Wednesday, October 31, 2012

Admitting That It's Time For Some Mini Reviews

I really hate to do this guys...all of these books that I'm going to talk about really deserve full, in depth reviews because they were all fantastic and have lots of details that should be talked about and tons of context that needs to be talked about....but. October is coming to an end and the books keep adding up and blogging time has been limited. So I'm going to go ahead and just tell you briefly why you need to read each one of these books, ok? Ok.

So first let's talk about Gandhi: A Manga Biography by Kazuki Ebine. Can I just say right off the bat that I think all history books should be written in this format for now on. As in school text books. Because I would've enjoyed history so much more if I got to read books like this in high school. This book was fantastic. Ebine takes us through the life of Gandhi from his childhood through his death and tells us through art and comic style how Gandhi changed his country, his society and the world. I knew Gandhi was a man that promoted and caused social change through non violent actions and endured hunger strikes for his causes, but that was the extent of what I knew of him really. This book was just fascinating and I now know so much more about his life and the extent of what he did politically, socially and personally and it was such a beautiful story. Looking forward to the other books in Penguin's Manga Biography series!

After that I read Macbeth, and I'm not going to even review that one because I read it during the readathon and really didn't absorb anything, but lets just say that those characters could've taken a lesson or two from Gandhi.

The Brides of Rollrock Island by Margo Lanagan just cemented for me how AMAZING of an author Margo Lanagan is. This was such an absolutely beautiful, captivating, haunting, and tragic story that I can barely put into words. So different from her first novel, Tender Morsels, but just as important of a novel. This is a novel about an island of men who have taken seals as brides. that's not really what the novel is about...It's much more complicated than that. It follows a multitude of characters who live on an island where a woman has been given the gift (or the curse?) of being able to pull women from the bodies of seals. These women are seemingly perfect and every man on the island soon wants one of these women as their bride. But the women suffer a life of enslavement basically, taken from their natural state and forced into being the wives of men who take them as a piece of treasure, craving to go back to the sea. There is so much more I can tell you about this novel and part of me still wants to write a big long gushy post and I still may. But let's leave it for now that you all MUST read this one. Simply an amazing book.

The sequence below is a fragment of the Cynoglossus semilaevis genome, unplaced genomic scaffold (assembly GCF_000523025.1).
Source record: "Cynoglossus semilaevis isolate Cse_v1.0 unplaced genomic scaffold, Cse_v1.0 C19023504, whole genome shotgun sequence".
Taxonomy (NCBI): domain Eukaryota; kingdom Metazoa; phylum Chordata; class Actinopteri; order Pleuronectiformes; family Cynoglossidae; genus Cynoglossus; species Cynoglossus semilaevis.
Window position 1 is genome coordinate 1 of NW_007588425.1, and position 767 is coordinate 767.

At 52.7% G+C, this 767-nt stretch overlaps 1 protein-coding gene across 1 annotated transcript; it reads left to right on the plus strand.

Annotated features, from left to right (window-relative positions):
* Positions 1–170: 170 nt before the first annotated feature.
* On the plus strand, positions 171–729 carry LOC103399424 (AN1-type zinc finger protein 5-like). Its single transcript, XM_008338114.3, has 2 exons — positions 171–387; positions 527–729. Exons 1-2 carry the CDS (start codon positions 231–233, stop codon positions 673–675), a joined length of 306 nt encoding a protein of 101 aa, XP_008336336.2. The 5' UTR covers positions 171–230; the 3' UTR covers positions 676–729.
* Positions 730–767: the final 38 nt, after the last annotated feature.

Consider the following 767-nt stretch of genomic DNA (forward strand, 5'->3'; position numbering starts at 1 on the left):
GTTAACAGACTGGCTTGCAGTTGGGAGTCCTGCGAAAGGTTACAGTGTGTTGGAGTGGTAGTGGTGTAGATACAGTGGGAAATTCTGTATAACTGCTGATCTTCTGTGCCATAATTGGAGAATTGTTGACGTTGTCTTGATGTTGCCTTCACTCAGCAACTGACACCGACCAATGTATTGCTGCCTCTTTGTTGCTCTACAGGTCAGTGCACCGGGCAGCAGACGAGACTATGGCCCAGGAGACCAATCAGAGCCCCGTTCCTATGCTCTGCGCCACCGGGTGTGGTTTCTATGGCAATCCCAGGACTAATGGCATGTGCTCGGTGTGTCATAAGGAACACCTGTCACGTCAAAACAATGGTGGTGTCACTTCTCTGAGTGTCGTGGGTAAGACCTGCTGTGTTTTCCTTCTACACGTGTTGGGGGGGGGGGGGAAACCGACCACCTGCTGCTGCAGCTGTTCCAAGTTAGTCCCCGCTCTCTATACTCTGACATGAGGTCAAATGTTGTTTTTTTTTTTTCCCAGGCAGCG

Now let's go to a piece of nonfiction, Stiff: The Curious Lives of Human Cadavers by Mary Roach. Oh Mary Roach, I love you so damn much. I swear, there's no other investigative journalist out there writing the way that Mary Roach writes. Yes, this is a book all about cadavers. It opens with her in a room full of heads on tables where budding plastic surgeons are about to practice their skills on the decapitated dead and then goes on to describe all of the different uses for a human cadaver. And let me tell you there is SO much more that goes on with cadavers than I ever knew!! It left me both wanting to donate my body to science and at the same time never ever wanting my body touched by anyone after my death. And that will only make sense to you after you've read this book. And in typical Mary Roach style, she tells us all about this science with a wonderful sense of humor.

Lets end these reviews with a book of poetry...actually, a "choreopoem", a term I wasn't familiar with before this. The book is For Colored Girls Who Have Considered Suicide/When the Rainbow is Enuf by Ntozake Shange. This book was so unique, so beautiful, so sad, and something that I'm now dying to see performed. It's a book written for African American women and tells of the experience of several women, each represented by a different color of the rainbow, who have all gone through different tragedies, accomplishments, traumas and defeats. But they endure and overcome. And the language is just beautiful and moving. The book is written as a script for a play but at the same time, it's also a book of poetry. And it's been performed by people of every race and creed as Shange describes in the introduction. I really hope to be able to see this myself some day!

Ok...finally up to date now with reviews!! Woohoo!! Now go read all of these books because they were all awesome :p


Jeane said...

Those look like some amazing books! some of which I've had on my radar for quite a while. You've upped my interest in them!

Becky said...

I should do this with those darn reviews I have that are piling up. It's actually pretty nice to have so many great books to check out. Honestly, I need to see if I can get that Gandhi manga.

Chris, you read such great stuff!

Beth F said...

Mini reviews are sometimes the only answer. As you know, Stiff is one of my favorite books.

Trish said...

I need to do some mini-reviews as well--it's a great approach but for me it always seems to be admitting defeat. Which is silly because it's better than not writing at all, right?

I SO want to listen to Stiff. So glad you found it worthwhile!

Andi said...

Stiff is SOGOOD! I actually bought it for my mom years ago for Mother's Day. We both adored it. Roach's writing is super-fab.